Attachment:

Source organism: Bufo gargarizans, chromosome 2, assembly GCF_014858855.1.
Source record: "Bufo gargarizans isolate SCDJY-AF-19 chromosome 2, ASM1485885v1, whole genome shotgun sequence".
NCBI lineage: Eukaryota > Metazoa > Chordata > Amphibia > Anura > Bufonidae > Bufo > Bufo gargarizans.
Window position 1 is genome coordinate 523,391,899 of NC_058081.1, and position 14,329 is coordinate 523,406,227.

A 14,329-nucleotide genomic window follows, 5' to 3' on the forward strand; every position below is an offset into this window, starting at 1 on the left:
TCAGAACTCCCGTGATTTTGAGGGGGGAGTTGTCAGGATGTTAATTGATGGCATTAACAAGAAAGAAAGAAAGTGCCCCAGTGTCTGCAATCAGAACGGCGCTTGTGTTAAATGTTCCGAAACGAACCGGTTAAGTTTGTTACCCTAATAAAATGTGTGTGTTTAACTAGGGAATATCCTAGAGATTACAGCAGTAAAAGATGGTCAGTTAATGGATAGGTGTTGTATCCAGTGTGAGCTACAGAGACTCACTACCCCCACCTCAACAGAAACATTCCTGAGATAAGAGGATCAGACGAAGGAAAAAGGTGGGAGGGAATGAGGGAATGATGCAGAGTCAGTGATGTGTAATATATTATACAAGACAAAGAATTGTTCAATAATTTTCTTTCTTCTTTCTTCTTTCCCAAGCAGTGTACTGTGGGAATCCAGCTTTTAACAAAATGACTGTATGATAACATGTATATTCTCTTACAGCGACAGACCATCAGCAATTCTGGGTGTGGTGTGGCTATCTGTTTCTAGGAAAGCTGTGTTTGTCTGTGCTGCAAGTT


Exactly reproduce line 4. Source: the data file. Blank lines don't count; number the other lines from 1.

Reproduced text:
Window position 1 is genome coordinate 523,391,899 of NC_058081.1, and position 14,329 is coordinate 523,406,227.